Prehospital modified HEART scores have a high NPV for MACE at 30 days. A study in which prehospital providers prospectively apply this decision aid is warranted.
On August 25, 2017, Hurricane Harvey made landfall near Corpus Christi, Texas. The ensuing unprecedented flooding throughout the Texas coastal region affected millions of individuals.1 The statewide response in Texas included the sheltering of thousands of individuals at considerable distances from their homes. The Dallas area established large-scale general population sheltering as the number of evacuees to the area began to amass. Historically, the Dallas area is one familiar with “mega-sheltering,” beginning with the response to Hurricane Katrina in 2005.2 Through continued efforts and development, the Dallas area had been readying a plan for the largest general population shelter in Texas. (Disaster Med Public Health Preparedness. 2019;13:33–37)
A lot of controversy in literature still surrounds the way in which free amino acids (AA), peptides and true protein nitrogen influence fibre digestion and the activity of bacteria which ferment structural carbohydrates in the rumen. One of the major impediments in the understanding of ruminal microbial protein synthesis is the lack of a simple and accurate procedure for measuring its yield. The aim of this study was two fold: firstly, to make further investigations into the effects of feeding different forms of supplementary nitrogen to a rapidly fermented high fibre diet on microbial activity, and secondly, to compare three different procedures of estimating microbial protein synthesis under the same conditions in continuous culture (CC).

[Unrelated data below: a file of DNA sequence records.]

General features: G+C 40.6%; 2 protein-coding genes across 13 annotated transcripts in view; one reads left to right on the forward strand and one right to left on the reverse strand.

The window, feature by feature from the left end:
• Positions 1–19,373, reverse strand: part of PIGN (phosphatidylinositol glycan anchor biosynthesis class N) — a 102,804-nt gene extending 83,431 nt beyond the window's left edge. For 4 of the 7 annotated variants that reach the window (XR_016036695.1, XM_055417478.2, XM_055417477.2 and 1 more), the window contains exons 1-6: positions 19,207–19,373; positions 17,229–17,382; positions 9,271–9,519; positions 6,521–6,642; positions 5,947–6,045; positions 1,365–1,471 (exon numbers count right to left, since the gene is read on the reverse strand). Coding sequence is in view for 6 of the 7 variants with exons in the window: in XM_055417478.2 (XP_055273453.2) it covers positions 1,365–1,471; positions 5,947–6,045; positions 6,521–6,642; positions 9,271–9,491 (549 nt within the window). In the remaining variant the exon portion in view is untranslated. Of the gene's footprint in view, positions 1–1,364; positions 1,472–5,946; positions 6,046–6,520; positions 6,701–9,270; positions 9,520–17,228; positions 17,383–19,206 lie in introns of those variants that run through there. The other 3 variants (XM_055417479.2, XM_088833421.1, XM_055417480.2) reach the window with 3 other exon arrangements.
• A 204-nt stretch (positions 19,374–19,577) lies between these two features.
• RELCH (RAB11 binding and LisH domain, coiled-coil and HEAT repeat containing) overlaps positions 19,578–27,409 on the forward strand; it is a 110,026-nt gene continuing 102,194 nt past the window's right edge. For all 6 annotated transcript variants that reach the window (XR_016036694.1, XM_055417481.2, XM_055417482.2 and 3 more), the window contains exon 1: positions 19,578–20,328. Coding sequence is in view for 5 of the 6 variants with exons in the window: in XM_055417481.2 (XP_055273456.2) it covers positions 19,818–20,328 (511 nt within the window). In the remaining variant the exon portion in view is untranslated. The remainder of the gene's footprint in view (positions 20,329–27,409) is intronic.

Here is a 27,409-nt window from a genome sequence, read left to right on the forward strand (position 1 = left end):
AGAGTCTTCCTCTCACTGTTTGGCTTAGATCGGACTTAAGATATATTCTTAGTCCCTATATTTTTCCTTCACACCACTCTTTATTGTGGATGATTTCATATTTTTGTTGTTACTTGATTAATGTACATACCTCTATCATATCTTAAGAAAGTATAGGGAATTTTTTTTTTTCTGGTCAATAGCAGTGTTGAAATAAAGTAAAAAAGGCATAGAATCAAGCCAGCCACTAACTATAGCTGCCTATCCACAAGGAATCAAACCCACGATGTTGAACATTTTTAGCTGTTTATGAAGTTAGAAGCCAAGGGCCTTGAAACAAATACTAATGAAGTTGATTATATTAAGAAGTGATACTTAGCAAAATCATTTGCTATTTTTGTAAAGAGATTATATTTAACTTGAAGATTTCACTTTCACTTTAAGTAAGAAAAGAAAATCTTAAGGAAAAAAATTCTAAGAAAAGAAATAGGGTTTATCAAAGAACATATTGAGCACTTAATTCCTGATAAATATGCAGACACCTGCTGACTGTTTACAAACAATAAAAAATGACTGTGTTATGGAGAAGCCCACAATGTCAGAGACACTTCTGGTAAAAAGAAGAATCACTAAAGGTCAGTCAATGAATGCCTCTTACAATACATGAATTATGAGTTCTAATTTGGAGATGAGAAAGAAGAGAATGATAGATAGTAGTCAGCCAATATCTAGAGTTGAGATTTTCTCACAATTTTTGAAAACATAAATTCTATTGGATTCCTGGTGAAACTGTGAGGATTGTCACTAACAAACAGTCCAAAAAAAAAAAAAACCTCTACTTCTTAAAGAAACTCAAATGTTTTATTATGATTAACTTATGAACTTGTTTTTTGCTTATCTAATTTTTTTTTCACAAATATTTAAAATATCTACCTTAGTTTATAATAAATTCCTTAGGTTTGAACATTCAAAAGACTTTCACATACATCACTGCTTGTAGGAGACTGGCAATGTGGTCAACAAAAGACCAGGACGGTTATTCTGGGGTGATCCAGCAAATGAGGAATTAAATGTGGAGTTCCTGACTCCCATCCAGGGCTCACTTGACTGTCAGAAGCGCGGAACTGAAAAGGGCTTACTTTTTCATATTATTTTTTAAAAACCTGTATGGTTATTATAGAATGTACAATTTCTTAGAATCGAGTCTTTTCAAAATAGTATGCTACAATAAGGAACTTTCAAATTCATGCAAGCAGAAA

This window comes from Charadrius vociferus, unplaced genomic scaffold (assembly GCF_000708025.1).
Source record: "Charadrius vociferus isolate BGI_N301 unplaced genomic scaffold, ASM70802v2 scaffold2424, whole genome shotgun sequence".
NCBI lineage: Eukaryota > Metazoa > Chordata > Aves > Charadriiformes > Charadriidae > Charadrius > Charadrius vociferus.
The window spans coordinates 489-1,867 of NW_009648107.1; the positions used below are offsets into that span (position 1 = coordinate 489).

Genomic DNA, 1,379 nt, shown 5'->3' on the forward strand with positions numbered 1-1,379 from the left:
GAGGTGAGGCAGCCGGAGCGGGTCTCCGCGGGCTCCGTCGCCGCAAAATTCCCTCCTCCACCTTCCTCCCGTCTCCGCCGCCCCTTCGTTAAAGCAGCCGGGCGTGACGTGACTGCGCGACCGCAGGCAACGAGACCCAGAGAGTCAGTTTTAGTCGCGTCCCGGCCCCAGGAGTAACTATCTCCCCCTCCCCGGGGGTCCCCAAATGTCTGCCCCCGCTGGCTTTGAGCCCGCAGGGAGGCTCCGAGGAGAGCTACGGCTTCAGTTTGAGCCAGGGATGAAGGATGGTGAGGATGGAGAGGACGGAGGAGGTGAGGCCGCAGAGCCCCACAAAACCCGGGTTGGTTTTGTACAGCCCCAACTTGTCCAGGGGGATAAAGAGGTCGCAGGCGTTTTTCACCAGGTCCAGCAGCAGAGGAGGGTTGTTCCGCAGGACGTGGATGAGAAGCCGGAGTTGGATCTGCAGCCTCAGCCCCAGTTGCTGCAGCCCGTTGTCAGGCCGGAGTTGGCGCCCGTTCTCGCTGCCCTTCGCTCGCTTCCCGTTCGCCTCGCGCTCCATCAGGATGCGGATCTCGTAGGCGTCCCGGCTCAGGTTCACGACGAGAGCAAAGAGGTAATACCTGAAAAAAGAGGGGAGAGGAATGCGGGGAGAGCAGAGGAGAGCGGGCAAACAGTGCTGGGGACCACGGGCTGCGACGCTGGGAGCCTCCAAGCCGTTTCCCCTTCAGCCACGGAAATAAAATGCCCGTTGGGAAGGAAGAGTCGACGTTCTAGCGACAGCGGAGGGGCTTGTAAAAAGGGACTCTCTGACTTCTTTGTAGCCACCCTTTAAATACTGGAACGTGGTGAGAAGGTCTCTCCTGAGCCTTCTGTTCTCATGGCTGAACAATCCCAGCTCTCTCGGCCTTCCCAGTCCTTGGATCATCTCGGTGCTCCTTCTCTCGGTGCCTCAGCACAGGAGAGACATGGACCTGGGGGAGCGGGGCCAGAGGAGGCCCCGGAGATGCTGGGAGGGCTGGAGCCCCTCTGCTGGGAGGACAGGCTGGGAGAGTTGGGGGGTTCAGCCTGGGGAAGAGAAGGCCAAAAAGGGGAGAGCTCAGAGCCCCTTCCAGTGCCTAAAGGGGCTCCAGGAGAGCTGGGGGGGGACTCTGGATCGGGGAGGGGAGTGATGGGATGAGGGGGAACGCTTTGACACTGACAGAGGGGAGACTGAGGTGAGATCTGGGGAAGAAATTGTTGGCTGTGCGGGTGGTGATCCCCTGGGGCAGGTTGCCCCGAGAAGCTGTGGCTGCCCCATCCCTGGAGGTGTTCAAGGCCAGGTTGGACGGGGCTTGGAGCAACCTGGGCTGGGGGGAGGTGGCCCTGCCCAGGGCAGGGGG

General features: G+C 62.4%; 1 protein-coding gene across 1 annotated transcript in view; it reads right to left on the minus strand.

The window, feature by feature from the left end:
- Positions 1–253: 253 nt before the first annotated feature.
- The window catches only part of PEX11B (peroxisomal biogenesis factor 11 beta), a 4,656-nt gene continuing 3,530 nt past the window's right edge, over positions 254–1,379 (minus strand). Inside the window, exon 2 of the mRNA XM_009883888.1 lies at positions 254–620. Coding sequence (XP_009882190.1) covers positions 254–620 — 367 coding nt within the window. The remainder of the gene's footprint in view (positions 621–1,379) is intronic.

Inclusion of lactose in dairy cow rations increases dry matter intake (DMI) and milk yield (Garnsworthy 1996). This may be due to the relatively slow rate of lactose fermentation ( Hussain and Miller, 1998) sustaining better regulation of rumen pH and also possible consequence for microbial protein synthesis (Chamberlain et al., 1993).This experiment was conducted to study the changes in rumen environment over the adaptation period and effect of these changes on the fermentation of lactose itself.
Three Suffolk wethers (b.wt 56± 7.36 kg) maintained on hay and concentrate (600:400) were offered 50g lactose per day for 16 days. Rumen liquor collected on dayO (before offering lactose), 4, 8, 12 and 16 was used to measure gas production from sucrose and lactose ( Menke et al., 1979). On these days rumen samples were collected at 0, 1, 2, 4, 6 and 8 hrs after the morning feed. Rumen pH, ammonia N (NH3 N) and volatile fatty acids (VFA) were measured. At 8 hrs time rumen samples were also taken for protozoa enumeration. Data obtained were analysed using ANOVA procedure of Genstat 5.